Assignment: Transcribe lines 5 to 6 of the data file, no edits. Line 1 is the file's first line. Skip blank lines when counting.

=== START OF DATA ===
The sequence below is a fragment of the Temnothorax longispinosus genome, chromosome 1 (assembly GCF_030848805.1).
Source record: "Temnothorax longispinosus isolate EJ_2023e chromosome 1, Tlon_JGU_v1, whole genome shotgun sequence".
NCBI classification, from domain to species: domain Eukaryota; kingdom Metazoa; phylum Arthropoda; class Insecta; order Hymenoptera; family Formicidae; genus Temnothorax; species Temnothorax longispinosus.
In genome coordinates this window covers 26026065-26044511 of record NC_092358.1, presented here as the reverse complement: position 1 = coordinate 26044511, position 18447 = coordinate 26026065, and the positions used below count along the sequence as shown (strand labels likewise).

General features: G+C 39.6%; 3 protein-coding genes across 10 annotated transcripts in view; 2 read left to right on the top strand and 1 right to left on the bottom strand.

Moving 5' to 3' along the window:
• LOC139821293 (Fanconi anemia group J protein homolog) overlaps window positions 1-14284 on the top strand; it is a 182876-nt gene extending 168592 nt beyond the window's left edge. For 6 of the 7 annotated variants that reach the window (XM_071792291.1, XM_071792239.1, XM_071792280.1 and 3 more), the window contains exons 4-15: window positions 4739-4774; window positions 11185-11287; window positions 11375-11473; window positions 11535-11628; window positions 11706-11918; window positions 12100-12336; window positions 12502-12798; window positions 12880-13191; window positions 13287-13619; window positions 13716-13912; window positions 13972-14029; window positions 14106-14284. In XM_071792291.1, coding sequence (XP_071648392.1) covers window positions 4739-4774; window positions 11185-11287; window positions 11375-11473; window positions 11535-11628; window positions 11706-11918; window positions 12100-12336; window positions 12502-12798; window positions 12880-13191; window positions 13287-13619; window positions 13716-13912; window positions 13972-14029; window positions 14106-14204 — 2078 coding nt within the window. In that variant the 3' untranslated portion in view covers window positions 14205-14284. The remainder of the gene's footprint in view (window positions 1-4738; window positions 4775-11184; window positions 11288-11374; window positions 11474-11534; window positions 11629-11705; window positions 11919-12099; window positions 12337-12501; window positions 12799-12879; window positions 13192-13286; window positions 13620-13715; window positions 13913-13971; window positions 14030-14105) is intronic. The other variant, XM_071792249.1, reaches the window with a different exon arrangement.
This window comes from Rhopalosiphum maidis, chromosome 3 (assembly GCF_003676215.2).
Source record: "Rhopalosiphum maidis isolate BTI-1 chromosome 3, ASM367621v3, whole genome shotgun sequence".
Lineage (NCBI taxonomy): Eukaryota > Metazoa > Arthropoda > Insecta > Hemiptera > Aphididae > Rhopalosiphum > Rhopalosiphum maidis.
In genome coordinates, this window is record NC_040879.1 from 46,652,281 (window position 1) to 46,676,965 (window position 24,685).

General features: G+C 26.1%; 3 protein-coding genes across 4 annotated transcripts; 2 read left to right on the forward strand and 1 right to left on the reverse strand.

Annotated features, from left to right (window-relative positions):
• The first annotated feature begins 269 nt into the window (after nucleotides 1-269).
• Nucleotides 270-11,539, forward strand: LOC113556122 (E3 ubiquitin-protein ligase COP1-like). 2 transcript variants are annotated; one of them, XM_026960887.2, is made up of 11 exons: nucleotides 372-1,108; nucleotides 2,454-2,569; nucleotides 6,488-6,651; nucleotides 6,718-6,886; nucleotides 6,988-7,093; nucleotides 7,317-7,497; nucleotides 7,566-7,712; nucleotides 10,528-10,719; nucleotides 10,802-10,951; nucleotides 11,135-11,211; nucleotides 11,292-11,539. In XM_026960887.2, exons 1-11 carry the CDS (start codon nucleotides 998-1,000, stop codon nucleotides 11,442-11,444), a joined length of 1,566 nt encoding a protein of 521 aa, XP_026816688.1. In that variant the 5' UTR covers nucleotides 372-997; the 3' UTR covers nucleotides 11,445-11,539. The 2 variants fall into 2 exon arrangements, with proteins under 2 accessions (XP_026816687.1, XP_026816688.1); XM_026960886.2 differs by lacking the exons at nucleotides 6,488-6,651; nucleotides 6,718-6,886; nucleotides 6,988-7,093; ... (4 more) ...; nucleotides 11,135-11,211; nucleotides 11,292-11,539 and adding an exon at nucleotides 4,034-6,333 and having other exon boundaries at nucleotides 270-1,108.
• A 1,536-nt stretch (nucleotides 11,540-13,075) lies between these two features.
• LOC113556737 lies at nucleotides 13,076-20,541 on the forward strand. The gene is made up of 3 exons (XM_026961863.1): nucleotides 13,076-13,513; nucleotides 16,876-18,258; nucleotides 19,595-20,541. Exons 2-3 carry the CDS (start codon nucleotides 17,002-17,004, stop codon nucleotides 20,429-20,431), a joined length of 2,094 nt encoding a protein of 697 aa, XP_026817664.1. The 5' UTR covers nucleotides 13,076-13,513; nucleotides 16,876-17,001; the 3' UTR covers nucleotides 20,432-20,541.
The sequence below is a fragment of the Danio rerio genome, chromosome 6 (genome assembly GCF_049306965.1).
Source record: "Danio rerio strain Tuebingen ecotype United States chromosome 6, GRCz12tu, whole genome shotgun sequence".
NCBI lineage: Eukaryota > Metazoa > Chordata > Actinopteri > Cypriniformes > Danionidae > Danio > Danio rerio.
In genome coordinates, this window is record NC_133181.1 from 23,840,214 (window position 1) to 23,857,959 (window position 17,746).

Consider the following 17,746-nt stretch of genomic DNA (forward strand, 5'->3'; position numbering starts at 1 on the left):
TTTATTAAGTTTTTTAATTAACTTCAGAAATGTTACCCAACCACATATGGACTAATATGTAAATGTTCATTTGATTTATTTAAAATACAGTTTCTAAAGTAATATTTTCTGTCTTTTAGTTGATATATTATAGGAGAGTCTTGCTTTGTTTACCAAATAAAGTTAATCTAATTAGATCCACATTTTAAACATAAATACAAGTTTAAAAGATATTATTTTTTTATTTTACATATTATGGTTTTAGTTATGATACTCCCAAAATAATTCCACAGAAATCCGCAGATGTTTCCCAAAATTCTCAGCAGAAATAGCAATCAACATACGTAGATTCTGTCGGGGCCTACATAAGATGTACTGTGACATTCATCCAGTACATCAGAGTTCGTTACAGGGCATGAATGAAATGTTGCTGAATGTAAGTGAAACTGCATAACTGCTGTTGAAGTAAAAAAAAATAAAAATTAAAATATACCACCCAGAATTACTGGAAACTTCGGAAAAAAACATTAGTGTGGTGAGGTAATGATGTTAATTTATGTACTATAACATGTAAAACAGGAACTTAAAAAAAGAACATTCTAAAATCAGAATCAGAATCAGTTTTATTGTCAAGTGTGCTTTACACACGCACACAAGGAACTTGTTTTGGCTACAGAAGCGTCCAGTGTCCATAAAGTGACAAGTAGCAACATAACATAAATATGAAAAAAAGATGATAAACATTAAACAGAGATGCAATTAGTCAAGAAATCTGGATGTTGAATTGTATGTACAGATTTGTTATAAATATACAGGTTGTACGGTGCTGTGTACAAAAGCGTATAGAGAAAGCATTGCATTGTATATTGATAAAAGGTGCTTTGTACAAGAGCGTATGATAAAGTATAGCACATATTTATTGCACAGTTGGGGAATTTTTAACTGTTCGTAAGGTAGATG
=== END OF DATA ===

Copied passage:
General features: G+C 39.6%; 3 protein-coding genes across 10 annotated transcripts in view; 2 read left to right on the top strand and 1 right to left on the bottom strand.

Moving 5' to 3' along the window: